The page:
This data allowed the researchers to determine if each individual had ever been treated for a specific set of medical conditions, such as heart disease, arthritis or depression. Next they analyzed the genomes of each individual to identify the unique set of Neanderthal DNA that each person carried. By comparing the two sets of data, they could test whether each bit of Neanderthal DNA individually and in aggregate influences risk for the traits derived from the medical records.

"Vanderbilt's BioVU and the network of similar databanks from hospitals across the country were built to enable discoveries about the genetic basis of disease," said Capra. "We realized that we could use them to answer important questions about human evolution."

According to the evolutionary geneticist, this work establishes a new way to investigate questions about the effects of events in recent human evolution.

The current study was limited to associating Neanderthal DNA variants with physical traits (phenotypes) included in hospital billing codes, but there is a lot of other information contained in the , such as lab tests, doctors' notes, and medical images, that Capra is working on analyzing in a similar fashion.

Explore further

Scientists discover an early modern human with a recent neanderthal ancestor

More information: "The phenotypic legacy of admixture between modern humans and Neandertals," by C.N. Simonti et al. … 1126/science.aad2149
Journal information: Science

Citation: Neanderthal DNA has subtle but significant impact on human traits (2016, February 11) retrieved 17 September 2019 from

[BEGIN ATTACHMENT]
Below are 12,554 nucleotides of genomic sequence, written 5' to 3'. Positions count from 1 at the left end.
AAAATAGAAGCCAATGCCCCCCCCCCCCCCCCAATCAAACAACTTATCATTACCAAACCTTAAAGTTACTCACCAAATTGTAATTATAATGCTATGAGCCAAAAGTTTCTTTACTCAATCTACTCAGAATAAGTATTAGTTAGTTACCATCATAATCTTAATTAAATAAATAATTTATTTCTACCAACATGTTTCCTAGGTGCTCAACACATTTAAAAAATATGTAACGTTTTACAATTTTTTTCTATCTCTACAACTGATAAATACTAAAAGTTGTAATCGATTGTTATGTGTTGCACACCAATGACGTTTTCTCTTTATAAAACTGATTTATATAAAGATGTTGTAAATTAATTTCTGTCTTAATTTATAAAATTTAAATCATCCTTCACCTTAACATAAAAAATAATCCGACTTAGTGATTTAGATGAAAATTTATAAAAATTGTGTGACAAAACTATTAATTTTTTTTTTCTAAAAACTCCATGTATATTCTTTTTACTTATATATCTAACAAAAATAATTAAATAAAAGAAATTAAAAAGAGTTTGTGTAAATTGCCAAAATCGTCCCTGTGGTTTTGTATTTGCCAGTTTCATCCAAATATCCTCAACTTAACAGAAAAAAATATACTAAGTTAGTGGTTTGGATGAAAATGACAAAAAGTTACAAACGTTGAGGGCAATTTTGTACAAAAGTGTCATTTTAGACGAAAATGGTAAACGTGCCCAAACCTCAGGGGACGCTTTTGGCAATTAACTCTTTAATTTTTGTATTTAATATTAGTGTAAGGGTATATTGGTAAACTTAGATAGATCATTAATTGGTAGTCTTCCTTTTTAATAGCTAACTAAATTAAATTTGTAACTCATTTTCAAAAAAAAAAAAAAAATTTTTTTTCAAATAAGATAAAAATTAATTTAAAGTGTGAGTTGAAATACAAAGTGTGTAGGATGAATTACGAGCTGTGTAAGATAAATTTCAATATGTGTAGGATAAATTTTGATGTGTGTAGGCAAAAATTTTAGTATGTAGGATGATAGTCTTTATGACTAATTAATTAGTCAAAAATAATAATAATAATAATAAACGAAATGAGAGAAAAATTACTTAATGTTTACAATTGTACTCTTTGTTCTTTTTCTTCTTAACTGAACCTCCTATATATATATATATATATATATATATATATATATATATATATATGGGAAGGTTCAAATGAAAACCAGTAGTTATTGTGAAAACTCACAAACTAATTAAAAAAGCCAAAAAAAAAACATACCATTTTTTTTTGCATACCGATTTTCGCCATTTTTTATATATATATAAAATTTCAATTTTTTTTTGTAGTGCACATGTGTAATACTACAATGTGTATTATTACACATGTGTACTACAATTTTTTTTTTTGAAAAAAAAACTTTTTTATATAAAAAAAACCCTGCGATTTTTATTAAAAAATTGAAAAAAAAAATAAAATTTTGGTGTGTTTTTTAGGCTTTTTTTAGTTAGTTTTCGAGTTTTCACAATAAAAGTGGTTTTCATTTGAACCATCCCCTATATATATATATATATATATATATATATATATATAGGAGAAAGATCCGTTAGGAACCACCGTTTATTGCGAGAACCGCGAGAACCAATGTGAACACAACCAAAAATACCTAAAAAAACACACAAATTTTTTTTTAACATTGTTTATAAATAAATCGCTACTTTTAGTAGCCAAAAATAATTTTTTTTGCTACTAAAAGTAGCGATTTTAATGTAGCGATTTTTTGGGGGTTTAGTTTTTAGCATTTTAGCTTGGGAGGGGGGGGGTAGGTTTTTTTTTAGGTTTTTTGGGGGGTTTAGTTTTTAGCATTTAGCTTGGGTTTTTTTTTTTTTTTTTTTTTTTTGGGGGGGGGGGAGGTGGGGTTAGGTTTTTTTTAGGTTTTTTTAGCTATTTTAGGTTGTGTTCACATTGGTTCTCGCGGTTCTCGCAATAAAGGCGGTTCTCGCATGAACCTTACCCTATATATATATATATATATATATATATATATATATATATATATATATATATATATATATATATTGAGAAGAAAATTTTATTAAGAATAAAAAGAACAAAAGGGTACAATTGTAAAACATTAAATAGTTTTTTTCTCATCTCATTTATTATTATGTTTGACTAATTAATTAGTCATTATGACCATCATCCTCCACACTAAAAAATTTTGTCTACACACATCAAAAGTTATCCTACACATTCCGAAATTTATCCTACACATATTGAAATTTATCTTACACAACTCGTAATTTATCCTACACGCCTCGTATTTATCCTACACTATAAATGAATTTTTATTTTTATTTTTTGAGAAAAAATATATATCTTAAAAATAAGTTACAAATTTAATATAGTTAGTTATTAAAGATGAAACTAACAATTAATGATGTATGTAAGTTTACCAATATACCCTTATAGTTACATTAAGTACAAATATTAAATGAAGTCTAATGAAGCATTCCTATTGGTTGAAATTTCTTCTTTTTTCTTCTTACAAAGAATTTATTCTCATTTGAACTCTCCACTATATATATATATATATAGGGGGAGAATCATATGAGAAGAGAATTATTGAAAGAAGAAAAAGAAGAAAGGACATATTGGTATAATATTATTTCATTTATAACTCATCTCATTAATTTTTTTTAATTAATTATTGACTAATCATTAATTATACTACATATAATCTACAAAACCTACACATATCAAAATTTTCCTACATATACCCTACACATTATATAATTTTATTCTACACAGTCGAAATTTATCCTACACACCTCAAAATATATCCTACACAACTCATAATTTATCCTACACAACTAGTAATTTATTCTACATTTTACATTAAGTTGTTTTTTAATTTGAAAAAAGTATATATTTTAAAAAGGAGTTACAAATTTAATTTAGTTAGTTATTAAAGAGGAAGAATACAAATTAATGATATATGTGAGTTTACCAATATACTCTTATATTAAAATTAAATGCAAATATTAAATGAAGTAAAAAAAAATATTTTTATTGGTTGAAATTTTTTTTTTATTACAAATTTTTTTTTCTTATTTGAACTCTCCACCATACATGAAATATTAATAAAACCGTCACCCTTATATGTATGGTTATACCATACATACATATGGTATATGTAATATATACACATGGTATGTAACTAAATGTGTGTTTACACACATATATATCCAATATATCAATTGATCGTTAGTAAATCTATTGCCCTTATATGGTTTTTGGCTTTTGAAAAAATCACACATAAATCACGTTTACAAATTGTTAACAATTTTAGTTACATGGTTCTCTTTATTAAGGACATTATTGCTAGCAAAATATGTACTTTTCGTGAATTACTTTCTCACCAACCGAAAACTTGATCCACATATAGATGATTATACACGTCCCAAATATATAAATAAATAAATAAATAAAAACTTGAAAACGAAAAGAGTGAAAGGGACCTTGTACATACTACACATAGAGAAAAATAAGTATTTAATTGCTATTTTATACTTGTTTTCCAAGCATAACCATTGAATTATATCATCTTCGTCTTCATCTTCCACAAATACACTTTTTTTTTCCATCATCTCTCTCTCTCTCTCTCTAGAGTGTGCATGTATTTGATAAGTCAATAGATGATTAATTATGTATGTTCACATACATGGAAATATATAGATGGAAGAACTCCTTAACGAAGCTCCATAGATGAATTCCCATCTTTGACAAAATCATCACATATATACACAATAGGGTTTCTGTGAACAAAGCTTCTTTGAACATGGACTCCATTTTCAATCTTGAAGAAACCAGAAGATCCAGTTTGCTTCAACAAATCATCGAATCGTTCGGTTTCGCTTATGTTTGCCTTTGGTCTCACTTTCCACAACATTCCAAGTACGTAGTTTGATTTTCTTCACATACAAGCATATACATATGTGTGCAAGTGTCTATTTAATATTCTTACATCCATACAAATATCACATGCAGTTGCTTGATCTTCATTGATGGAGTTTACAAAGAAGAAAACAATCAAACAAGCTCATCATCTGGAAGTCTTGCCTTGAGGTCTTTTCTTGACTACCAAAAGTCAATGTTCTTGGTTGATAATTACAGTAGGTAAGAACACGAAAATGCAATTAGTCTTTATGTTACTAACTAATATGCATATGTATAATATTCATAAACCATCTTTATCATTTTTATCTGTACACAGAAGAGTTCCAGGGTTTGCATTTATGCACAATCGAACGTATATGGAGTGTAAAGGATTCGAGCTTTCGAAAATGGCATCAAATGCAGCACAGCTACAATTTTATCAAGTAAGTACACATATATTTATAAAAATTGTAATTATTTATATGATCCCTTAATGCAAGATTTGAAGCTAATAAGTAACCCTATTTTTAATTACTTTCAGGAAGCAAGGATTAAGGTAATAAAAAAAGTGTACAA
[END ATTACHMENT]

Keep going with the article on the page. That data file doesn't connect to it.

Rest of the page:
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Feb 11, 2016
We need more data, we have the technology to get it, and it won't cost the taxpayers a cent.

We have most of the Neanderthal genome sequenced. In vitro fertility clinics discard excess embryos every day; why let them go to waste? And we have the technology (CRISPR). Here's the plan:

1) Extract totipotent stem cells from xx & xy embryos.
2) split into 2 groups of each sex:
-In group A, replace genetic material with Neanderthal sequences.
-Leave group B as is.
3) Recruit young women for a new Realty TV show, "I Gave Birth to a Neanderthal!".
4) Implant one A and one B into each star (each mother will carry same sex twins, 1 Neanderthal and 1 modern human).

The TV show will pay for the experiment and run for one season, culminating in the births.

5) Each pair of twins will be adopted & raised together to control for environmental effects.

After that, the spin offs start:
"The Girl From 50,000BC"
"Leave It To Thag"
"Neanderthals: The Next Generation.

Feb 12, 2016
Zorcon---wow your proposal reeks of Nazism.

Umm, let me guess... because the first Neanderthal bones were discovered in Germany?

Feb 12, 2016
Is it not obvious with sunken eyes, broad shoulders, body hair, stronger muscles, neaderthals have passed onto the caucasian genetic traits?

Feb 12, 2016
@HTK: Not obvious, since the found alleles are so heterogeneous (~2 % of alleles, but the sum makes up ~ 20 % of a neanderthal). The article finds Neanderthal alleles that have medical noticeable effects in enough individuals. Likely there are more such that has noticeable effect, but if they affect eye sockets et cetera is likely unknown.

Dunno if we know what body hair they had, though I think higher muscle strength is observable from tendon attachments et cetera.

Feb 13, 2016
Neanderthal Breeding Project (continued):

Once we've bred enough of them we can test them for psychological traits.

Might they have more resistant to indoctrination than modern humans? Perhaps they were just better at rational thinking. If so, that might explain why they died out: they lacked the superior traits that make us so good at genocide. They may simply have been unable to incorporate religion and Political Correctness into their worldviews. It would also be fascinating to know if Neanderthals lacked a sense of humor, like some people nowadays.